Chimpanzees (Pan troglodytes) show subtle signs of uncertainty when choices are more difficult

Matthias Allritz, Emma Suvi McEwen, Josep Call

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Humans can tell when they find a task difficult. Subtle uncertainty behaviors like changes in motor speed and muscle tension precede and affect these experiences. Theories of animal metacognition likewise stress the importance of endogenous signals of uncertainty as cues that motivate metacognitive behaviors. However, while researchers have investigated second-order behaviors like information seeking and declining difficult trials in nonhuman animals, they have devoted little attention to the behaviors that express the cognitive conflict that gives rise to such behaviors in the first place. Here we explored whether three chimpanzees would, like humans, show hand wavering more when faced with more difficult choices in a touch screen transitive inference task. While accuracy was very high across all conditions, all chimpanzees wavered more frequently in trials that were objectively more difficult, demonstrating a signature behavior which accompanies experiences of difficulty in humans. This lends plausibility to the idea that feelings of uncertainty, like other emotions, can be studied in nonhuman animals. We propose to routinely assess uncertainty behaviors to inform models of procedural metacognition in nonhuman animals.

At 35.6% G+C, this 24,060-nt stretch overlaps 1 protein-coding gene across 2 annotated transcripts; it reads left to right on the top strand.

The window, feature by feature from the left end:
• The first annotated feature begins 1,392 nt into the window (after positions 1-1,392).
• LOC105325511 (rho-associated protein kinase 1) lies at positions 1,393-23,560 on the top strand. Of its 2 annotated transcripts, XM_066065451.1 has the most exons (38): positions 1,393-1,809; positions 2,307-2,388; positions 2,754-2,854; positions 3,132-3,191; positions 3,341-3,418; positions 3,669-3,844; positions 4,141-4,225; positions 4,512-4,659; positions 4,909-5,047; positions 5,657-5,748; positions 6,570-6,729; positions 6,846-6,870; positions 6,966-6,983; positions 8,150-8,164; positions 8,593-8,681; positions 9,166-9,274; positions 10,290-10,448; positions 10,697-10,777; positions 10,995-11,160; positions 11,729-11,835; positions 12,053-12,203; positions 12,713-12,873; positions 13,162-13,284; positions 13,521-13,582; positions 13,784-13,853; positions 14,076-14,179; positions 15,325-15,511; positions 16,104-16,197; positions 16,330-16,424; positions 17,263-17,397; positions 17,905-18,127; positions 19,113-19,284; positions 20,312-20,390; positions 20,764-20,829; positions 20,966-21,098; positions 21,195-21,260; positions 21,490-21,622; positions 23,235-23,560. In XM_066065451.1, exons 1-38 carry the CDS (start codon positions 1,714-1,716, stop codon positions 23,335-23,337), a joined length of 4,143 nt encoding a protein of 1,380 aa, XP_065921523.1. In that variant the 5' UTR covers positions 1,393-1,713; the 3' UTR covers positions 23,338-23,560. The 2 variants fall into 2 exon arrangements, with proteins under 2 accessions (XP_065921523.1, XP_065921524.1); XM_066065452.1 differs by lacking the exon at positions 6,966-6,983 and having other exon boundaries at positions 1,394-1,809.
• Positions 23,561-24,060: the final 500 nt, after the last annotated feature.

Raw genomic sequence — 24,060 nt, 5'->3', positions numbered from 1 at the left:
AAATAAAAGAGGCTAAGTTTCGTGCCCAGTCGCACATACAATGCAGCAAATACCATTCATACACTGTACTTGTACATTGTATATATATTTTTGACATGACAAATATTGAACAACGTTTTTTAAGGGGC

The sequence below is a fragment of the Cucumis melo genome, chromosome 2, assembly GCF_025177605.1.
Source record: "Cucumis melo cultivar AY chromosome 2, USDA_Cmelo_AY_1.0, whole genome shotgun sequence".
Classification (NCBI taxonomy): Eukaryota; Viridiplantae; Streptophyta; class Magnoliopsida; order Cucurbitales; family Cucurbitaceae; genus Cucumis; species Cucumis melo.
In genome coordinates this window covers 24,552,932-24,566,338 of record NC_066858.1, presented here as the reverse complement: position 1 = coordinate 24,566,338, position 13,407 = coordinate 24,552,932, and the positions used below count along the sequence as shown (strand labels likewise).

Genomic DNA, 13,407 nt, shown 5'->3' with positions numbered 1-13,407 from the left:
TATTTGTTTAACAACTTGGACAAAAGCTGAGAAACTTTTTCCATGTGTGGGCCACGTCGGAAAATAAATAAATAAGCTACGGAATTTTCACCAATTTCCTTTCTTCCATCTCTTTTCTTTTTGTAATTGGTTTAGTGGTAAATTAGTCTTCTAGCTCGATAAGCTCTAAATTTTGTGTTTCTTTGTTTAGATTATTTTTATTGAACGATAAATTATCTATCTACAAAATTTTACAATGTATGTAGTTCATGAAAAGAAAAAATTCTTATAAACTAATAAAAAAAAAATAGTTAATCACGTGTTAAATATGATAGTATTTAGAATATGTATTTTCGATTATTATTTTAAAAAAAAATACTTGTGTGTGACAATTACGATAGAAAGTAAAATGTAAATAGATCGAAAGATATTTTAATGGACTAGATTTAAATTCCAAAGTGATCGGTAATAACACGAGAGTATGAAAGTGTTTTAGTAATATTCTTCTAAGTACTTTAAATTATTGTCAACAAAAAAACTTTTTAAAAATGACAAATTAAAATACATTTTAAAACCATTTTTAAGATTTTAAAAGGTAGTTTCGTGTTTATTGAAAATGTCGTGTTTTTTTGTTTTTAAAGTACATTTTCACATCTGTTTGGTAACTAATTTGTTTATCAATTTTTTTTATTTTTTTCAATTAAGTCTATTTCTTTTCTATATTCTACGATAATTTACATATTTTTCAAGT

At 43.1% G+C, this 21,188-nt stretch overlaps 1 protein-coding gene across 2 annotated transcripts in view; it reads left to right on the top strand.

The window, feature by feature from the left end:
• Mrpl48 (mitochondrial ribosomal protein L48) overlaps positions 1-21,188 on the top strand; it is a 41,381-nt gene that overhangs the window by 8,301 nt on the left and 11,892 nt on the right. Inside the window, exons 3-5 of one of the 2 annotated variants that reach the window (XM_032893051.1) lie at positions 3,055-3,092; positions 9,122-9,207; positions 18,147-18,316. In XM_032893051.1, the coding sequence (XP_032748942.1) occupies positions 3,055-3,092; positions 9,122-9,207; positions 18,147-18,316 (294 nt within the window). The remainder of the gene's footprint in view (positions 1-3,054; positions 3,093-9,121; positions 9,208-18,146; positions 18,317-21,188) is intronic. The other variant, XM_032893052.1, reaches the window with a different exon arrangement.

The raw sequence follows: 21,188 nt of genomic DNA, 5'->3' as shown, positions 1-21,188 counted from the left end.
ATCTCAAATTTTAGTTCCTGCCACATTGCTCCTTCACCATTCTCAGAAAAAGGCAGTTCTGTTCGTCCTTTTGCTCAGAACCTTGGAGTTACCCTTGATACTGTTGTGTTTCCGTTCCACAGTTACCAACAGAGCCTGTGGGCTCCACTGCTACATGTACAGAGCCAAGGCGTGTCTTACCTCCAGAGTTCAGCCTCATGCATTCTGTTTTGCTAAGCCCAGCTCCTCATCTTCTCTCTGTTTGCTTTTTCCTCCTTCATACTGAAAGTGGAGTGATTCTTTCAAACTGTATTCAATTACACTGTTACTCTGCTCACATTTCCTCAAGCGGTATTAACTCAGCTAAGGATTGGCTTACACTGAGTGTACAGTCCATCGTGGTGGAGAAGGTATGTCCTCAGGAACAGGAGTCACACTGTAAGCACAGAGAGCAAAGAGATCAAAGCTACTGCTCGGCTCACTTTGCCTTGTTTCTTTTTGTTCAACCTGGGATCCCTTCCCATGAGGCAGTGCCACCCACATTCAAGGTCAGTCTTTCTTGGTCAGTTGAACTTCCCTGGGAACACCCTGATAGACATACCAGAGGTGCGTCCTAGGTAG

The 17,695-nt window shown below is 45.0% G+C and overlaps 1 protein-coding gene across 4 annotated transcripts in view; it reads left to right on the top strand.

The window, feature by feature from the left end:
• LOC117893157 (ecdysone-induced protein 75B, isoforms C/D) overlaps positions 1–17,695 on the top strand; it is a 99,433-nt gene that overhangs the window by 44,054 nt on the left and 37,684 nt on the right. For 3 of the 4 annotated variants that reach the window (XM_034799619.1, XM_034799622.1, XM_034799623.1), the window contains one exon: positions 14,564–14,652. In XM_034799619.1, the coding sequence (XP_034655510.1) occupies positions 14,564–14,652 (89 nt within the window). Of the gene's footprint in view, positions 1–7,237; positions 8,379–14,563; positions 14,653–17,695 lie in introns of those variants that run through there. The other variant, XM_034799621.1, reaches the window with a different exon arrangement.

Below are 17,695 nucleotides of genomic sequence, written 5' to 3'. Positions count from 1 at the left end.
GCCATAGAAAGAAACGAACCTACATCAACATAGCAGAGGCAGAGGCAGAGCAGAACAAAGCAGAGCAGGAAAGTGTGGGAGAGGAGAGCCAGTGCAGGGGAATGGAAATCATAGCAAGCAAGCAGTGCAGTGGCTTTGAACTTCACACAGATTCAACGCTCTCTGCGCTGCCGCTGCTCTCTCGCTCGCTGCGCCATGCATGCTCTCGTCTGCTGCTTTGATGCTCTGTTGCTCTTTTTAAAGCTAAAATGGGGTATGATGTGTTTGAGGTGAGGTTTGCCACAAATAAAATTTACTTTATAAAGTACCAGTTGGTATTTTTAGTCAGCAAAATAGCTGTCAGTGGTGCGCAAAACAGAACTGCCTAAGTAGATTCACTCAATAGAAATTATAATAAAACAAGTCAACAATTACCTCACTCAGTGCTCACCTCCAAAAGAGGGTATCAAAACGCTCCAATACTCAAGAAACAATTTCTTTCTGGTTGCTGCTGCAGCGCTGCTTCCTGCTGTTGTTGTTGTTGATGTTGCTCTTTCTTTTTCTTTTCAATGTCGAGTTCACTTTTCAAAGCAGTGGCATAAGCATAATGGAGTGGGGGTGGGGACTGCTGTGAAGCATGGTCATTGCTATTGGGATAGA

Original languageEnglish
Article number104766
Number of pages11
Early online date26 May 2021
Publication statusPublished - Sept 2021


  • Chimpanzees
  • Epistemic emotions
  • Feelings of uncertainty
  • Procedural metacognition
  • Transitive inference


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